Denial fueling debate: The social context of climate science

The problem with climate change science is not the science. The methods are not revolutionary and the results are not falsified. The controversy lies in the fact that climate scientists are producing a quantitative assessment of a lifestyle. Ppms and ˚C are the units of critique and modeling results recommend cultural change.

There is scientific consensus on human-induced climate change. A study published in Proceedings of the National Academy of Sciences (PNAS) in 2010 found >97 percent of the 1,372 climate researchers interviewed agreed that we are impacting climate. So why is the public’s concern about global warming decreasing and the percentage of Americans who think it will never happen on the rise?

Nothing makes a culture dig in its heels like a paradigm shift. The thing about paradigm shifts though, is that their acceptance has a pattern. Steven Sherwood, author of Science controversies past and present, shows how society’s reaction, particularly in the U.S., to climate change science mimics its reaction to other major shifts. This is an open source article in the October 2011 issue of Physics Today and I recommend the six-page read. It draws parallels between acceptance of Copernicus’s sun-centric solar system, Einstein’s general relativity, and climate change tenants.

In the case of climate change, Sherwood lays out a quick timeline:

  • 1864–> John Tyndall introduces the paradigm-shifting idea that changing atmospheric gas concentrations can change climate
  • 1896–> Nobel laureate Svante Arrhenius quantitatively predicts climate warming due to future coal burning
  • 1930s–> Guy Callendar tests and validates Arrhenius’ predictions
  • 1970s–> Scientific acceptance of climate change science
  • 2011–> More than 95 percent of climate scientists agree on evidence of atmospheric gas induced warming of the earth
  • To be determined–> Public acceptance of climate change science

Paradigm shifts are adopted slowly within science and much slower within the public sphere. Sherwood shows that scientific acceptance of both climate change and a sun-centric solar system took a century. Copernicus’ revolution took an additional 100 years for public acceptance. If the reality of climate change takes just as long to sink in, we have about 60 years to go.

The problem with changing a paradigm, Sherwood states, is that people felt safe living by the old ideas.  Before a shift is accepted, often a compromise theory blending old and new information is popularized. For example, if we were struggling to accept climate change, a compromise theory might look like this: people believe greenhouse gases are altering the climate but think the impact of CO2 fluctuations is exaggerated by scientists. As it turns out, that is exactly what 43 percent of Americans believe.Sherwood points out that fear and denial of a new paradigm results in emotional rather than rational thinking. In periods of shifting ideas, scientists get painted with a broad and ugly brush by deniers. The attempt to negate the climate change shift prompted a new, digital-age tactic: email theft. Deniers hacked climate scientist correspondence, though nothing damning was found.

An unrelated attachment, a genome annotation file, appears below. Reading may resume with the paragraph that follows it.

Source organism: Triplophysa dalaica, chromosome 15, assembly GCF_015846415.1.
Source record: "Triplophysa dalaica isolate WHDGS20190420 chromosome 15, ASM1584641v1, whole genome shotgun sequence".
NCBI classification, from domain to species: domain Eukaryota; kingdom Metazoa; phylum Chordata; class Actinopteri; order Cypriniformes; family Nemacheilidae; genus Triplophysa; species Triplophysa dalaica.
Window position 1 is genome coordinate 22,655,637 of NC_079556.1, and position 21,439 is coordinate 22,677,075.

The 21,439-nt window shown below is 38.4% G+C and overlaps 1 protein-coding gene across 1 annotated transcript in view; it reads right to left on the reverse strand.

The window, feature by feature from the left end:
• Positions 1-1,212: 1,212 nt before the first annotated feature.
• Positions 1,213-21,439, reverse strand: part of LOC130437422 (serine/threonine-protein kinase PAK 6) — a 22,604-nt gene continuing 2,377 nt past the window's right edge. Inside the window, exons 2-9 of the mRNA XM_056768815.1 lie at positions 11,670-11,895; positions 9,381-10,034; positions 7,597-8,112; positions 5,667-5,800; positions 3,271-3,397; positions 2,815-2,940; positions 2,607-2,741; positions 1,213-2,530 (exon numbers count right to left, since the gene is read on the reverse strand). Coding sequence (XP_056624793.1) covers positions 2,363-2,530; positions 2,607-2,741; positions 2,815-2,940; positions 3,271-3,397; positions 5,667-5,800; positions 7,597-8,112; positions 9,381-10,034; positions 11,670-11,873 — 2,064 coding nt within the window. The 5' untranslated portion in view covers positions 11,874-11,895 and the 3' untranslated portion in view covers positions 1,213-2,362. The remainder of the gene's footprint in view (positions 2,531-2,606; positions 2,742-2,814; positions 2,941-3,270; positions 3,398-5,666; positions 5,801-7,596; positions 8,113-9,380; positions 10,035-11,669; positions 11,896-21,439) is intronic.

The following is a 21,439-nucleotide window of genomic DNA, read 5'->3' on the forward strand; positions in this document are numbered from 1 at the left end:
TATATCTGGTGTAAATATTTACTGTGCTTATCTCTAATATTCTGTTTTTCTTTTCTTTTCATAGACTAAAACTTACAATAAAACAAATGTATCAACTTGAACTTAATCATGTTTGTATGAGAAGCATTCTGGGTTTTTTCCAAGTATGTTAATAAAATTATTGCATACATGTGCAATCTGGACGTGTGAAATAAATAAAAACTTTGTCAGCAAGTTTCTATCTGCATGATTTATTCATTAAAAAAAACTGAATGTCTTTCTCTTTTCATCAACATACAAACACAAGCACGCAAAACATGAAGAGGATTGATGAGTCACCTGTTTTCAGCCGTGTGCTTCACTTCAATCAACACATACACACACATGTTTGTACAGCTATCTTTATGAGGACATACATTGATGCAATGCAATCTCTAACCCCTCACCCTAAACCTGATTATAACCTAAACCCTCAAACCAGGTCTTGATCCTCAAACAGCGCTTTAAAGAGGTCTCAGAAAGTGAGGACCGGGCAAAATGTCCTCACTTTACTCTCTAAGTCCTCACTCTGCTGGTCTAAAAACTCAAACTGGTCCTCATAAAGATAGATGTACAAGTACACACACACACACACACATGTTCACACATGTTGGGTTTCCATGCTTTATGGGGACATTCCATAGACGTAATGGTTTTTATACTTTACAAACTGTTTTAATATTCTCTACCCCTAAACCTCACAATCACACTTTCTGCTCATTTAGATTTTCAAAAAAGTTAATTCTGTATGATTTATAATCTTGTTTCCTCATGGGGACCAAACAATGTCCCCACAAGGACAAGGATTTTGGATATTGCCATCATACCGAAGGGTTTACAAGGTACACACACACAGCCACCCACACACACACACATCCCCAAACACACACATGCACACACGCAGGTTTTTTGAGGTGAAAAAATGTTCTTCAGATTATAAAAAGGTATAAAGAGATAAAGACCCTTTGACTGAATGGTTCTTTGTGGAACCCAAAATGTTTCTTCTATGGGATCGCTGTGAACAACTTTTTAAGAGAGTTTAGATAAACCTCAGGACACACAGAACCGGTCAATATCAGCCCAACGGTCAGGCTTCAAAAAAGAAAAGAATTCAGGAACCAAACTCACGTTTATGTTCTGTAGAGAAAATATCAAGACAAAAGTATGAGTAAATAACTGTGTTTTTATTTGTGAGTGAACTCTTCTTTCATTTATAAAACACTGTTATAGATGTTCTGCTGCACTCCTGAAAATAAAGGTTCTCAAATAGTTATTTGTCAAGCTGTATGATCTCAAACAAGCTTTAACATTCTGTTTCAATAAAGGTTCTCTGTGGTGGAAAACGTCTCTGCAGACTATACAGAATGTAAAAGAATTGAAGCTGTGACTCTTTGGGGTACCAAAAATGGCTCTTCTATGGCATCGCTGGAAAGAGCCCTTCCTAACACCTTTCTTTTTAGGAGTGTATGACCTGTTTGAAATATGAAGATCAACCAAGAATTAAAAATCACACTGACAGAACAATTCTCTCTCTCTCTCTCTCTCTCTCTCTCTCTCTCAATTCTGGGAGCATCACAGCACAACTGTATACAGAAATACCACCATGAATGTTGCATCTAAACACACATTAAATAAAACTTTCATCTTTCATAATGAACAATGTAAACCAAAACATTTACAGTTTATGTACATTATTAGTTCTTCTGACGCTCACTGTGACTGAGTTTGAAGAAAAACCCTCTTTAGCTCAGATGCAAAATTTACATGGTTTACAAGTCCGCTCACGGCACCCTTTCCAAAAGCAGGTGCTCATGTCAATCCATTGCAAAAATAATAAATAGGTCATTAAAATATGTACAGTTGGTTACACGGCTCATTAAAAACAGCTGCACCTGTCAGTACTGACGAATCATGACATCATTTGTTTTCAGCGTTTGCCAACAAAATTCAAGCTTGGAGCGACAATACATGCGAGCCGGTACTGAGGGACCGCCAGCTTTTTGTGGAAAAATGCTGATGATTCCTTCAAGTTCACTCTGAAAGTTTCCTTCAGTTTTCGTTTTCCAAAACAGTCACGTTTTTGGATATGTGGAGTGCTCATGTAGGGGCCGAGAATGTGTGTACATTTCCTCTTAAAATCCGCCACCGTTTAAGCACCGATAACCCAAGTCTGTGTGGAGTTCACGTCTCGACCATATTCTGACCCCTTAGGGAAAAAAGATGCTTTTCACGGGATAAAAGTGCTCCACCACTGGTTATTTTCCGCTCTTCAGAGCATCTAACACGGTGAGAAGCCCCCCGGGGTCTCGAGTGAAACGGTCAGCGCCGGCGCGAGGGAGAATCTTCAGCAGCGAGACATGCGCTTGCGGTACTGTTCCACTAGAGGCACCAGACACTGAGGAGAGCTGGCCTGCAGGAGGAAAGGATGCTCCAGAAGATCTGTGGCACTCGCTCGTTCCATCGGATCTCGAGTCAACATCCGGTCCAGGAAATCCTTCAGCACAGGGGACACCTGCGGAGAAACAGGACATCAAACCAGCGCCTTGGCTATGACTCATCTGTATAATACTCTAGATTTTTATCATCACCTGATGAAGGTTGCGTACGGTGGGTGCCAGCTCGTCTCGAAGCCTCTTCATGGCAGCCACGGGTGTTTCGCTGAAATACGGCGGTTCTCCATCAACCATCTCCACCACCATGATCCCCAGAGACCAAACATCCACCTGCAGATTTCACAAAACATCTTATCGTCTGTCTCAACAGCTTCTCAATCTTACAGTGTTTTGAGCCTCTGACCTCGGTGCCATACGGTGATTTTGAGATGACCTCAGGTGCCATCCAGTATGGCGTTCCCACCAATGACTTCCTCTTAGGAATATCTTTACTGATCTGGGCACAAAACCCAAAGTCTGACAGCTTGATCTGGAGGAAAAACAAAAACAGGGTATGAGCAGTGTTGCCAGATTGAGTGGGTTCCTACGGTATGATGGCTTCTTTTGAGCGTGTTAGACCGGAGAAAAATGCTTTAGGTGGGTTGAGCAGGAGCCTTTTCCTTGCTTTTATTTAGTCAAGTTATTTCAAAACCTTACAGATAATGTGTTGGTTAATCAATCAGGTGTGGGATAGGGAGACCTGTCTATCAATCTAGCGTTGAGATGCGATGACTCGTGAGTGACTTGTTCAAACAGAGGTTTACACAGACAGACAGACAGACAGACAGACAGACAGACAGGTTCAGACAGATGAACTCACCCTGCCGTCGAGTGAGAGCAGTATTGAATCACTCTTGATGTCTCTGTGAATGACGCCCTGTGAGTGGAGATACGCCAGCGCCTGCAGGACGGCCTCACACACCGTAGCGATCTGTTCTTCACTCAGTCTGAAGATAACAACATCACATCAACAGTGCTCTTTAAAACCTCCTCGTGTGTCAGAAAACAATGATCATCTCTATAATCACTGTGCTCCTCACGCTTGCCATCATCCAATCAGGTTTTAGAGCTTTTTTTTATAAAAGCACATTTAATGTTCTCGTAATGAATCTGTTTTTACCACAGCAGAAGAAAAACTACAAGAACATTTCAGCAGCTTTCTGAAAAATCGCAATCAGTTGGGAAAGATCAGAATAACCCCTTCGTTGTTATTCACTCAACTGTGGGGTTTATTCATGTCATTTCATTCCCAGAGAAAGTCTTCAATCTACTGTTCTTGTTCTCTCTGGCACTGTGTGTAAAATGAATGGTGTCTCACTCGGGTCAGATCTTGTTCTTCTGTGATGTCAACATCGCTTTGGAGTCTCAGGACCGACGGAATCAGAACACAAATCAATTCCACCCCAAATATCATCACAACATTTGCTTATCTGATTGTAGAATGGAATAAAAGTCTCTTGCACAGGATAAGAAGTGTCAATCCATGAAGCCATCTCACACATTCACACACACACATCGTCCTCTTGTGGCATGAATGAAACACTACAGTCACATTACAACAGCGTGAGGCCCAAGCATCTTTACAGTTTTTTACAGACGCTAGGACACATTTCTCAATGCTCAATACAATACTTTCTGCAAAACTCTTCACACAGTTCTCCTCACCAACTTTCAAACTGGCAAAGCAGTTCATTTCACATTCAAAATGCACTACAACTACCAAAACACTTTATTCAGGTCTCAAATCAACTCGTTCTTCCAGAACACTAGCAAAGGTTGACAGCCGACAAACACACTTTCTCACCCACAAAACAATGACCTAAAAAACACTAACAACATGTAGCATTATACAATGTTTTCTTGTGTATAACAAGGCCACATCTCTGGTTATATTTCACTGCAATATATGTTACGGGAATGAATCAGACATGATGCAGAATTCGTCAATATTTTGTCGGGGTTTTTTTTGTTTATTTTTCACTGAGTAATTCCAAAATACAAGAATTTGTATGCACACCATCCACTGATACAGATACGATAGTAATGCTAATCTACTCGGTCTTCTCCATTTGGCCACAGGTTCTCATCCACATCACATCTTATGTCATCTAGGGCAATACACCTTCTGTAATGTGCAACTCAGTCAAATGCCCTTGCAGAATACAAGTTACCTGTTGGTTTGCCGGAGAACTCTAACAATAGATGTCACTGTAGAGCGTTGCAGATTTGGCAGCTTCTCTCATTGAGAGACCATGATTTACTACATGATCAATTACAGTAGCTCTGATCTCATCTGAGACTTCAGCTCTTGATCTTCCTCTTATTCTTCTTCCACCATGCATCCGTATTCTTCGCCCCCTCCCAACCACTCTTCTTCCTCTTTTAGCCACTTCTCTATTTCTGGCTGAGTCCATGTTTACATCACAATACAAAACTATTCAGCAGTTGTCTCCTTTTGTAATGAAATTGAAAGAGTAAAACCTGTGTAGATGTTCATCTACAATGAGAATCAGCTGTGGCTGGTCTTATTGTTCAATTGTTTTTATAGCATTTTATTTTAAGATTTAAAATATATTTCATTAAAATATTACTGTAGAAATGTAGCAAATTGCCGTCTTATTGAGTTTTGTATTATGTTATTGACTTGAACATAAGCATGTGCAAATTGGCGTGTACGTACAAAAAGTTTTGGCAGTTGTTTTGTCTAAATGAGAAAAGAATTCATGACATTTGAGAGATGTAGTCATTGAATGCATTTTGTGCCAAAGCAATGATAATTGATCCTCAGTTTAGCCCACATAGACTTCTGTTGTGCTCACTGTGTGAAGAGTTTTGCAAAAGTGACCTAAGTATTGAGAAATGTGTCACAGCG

The patterns continue. Pushing the public to act on a new scientific understanding often results in sharp political backlash Sherwood states. Indeed, some U.S. politicians currently campaign as “anti-climate change science”. Fear of the new climate change paradigm is part of their platform.

A national decision to accept and prevent climate change is slowed by more than just fear. Another open source article in this month’s issue of Physics Today accuses scientists of sharing their message poorly. In “Communicating the science of climate change,” Richard Somerville and Susan Hassol explain that part of the reason people are confused is because the presentation of science is often unintelligible and/or boring for the non-scientist. They discuss additional factors influencing public opinion on climate change including the misinformation campaign on the loose and that people are more likely to reject science during an economic downturn.

The scientific debate around increasing temperatures is all but finished.  But Sherwood acknowledges that, unfortunately, “…because contrarian proposals reinforce traditional beliefs, they enjoy a prolonged period of public popularity even as their currency among successive generations of experts approaches zero.”

Acceptance is the first step to action, so let’s hurry up and realize the truth of climate science. What sort of atmosphere will we have if it takes 60 more years for people to believe they’re changing the earth’s temperature?(Cartoon by Clay Bennett for The Christian Science Monitor, found here)

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One thought on “Denial fueling debate: The social context of climate science

  1. Your sentence, “so why is the public….decreasing” expresses our thoughts exactly!

    I have been able to compare the life style of the villagers in India who truly live a sustainable lifestyle and are well – fed and content with perfect teeth. Their life style produces no garbage – they recycle everything. Even the cow manure is used as cooking fuel; they have a local name which translates as “cake”. You get the point.

    In comparison, the average American creates shiploads of non-recyclable garbage that even a foreign country refuses to accept with payment. The plastic bags, bottles and boxes and packaging material itself is choking our planet.

    Now, tissue paper: I would encourage you to study the tissue paper habits of the undeveloped world. It is easy. They do not use it. What do they use? The answer will save enough trees to save our planet for a few more years. However, this paradigm shift (your term) will be impossible to enforce.

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